Financially struggling Malawi Posts Corporation (MPC) says it needs about K42 billion to settle debts and invest in viable business that will help it turn into a profit-making entity.
MPC acting postmaster general Zacheaus Meke yesterday told the Parliamentary Committee on Media, Information and Communications that the corporation is choked with a K10 billion debt at the time it also needs to address staff welfare.
He was presenting to the committee the status of the company after the MPC Workers Union had asked the committee to intervene on various challenges workers were facing.
Meke stressed that MPC cannot generate enough money; hence, the need for K42 billion to settle debts and invest for it to start performing.
This is the second time the corporation has asked for a bailout after the government rejected its initial K18 billion bailout request.
Meke said in addition to the K10 billion debt, the corporation is also K6.5 billion in tax arrears.
He said: “Apart from staff demanding their dues, sheriffs have also been coming to MPC to impound property, including buses.”
Meke said MPC has been making losses since 2000 and is operating over 120 post offices that do not make economic sense.
He further told the committee that MPC is over-staffed as it has 804 employees when in reality in needs 310 workers.
Meke said the parastatal spends K220 million monthly on staff costs against K160 million revenue per month.
He said the best option MPC has is to lay off staff as some employees cannot be transferred to other institutions due to lack of requisite qualifications. He said 75 percent of the employees at the corporation do not have a Malawi School Certificate of Education.
Meke added that MPC is working on a strategy where communities will run some post offices.
He also bemoaned a lack of policy framework to protect MPC as it is left to compete with the private sector.
In his presentation, MPC board chair Noel Nkulichi recommended that employees that do not fit into the new MPC should be laid off, saying the corporation would be saving about K1 billion.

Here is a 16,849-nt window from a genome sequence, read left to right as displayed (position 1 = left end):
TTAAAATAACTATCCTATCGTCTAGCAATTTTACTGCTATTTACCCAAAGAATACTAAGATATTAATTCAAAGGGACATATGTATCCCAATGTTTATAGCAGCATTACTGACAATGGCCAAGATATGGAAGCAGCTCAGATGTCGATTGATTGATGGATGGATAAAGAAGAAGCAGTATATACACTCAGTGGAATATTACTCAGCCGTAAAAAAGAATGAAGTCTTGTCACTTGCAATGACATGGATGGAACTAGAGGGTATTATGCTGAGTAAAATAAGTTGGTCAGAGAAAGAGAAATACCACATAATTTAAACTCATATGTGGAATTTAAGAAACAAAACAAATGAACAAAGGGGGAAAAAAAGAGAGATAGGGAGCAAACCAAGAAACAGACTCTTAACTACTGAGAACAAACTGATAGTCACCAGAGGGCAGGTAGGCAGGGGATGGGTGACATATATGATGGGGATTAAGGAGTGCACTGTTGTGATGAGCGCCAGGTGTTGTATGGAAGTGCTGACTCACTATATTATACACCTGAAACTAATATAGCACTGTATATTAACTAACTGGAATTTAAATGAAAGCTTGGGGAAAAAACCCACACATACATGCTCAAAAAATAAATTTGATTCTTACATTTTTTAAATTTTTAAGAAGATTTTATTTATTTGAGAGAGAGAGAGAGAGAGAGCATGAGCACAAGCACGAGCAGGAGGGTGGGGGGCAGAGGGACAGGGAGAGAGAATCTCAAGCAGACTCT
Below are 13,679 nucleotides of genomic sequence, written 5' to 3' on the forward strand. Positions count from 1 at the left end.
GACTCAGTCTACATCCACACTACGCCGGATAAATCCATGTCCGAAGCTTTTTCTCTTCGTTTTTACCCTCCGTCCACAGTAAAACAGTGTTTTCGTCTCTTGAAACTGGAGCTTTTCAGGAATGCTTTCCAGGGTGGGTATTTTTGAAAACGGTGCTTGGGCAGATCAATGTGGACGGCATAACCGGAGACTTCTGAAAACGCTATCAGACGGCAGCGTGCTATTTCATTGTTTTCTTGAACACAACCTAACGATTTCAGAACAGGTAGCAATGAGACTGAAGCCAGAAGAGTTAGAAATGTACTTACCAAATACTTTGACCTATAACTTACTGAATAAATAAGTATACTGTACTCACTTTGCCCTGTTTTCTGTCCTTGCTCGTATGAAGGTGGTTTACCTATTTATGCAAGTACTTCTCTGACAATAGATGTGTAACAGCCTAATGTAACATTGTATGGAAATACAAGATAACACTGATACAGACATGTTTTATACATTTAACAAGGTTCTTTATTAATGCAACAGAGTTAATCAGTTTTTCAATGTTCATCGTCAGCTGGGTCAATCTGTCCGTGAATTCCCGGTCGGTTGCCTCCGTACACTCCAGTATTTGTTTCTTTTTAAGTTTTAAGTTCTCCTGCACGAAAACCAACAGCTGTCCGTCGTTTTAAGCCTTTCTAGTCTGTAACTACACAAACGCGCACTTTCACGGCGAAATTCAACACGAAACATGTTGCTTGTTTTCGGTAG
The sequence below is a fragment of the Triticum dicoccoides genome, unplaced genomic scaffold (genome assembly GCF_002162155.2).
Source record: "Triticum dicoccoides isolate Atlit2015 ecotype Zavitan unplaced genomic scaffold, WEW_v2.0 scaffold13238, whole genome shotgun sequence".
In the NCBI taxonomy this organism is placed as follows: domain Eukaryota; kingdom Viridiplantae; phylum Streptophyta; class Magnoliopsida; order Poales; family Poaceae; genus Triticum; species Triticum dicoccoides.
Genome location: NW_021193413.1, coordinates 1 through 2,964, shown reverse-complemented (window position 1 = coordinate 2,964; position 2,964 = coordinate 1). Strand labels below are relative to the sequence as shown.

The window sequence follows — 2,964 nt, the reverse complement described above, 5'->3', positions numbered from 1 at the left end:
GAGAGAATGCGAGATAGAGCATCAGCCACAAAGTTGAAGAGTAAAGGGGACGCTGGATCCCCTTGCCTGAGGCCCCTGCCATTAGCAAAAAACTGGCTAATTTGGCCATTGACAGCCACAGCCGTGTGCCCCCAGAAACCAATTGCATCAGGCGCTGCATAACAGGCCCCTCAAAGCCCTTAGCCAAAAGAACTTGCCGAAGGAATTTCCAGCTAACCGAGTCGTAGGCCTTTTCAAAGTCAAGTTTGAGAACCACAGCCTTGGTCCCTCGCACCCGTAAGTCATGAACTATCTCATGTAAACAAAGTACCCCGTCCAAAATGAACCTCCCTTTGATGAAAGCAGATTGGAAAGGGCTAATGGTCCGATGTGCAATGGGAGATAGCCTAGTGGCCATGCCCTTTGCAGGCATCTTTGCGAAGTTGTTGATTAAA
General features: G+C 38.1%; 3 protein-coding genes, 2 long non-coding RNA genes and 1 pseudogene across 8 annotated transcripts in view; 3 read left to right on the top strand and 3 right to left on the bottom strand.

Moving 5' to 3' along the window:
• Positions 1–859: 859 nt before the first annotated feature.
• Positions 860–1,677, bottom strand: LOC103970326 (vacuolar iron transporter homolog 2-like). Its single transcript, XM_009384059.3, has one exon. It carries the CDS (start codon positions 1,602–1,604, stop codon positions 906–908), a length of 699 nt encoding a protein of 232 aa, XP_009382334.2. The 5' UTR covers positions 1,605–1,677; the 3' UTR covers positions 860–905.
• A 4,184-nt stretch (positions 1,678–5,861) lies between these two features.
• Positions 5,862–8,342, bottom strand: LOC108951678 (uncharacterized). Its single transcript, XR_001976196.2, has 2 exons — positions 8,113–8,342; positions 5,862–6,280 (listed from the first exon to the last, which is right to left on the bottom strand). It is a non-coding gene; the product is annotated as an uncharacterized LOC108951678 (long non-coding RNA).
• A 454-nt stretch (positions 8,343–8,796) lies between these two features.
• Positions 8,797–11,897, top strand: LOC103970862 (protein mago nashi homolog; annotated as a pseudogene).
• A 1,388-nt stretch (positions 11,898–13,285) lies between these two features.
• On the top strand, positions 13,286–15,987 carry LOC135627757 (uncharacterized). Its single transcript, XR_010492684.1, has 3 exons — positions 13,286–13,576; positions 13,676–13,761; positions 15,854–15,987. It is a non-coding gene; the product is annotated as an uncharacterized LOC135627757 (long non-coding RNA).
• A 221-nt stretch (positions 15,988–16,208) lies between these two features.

MPC Workers Union chairperson William Chipoka said the union engaged the committee after management failed to look into their concerns and obtained an injunction to stop them from holding a strike.
The employees have been complaining of salary delays and since November 2020, the employees have not been getting salaries on time. The salaries sometimes delayed by over two months.
The workers also said management has also not been remitting pension contributions and not paid life assurance for at least three years, accumulating to K726 million and K220 million, respectively, despite pledges made on June 22 2021 to remit K300 million to Old Mutual.
Parliamentary Committee on Media, Information and Communications chairperson McNice Aboo Naliwa said the committee will present to Parliament the appeal to recapitalise MPC.
He said: “Our duty is to take the matter to the whole House. We will have to address it and ask the House that the government should do something sooner or later.”
Naliwa also called on MPC to follow the law when handling employees’ grievances.
The committee also asked MPC to submit its turnaround strategy and directed it to craft a post office service policy and start implementing it before the end of the year.
The committee also asked MPC to come up with a business plan for a period of 15 months starting from October 6 2021 to ensure some challenges are ironed out.
In 2020, MPC asked the government for an K18 billion bailout, but Vice-President Saulos Chilima, in his capacity as Minister responsible for Public Sector Reforms, said government would not go into the habit of bailing out companies.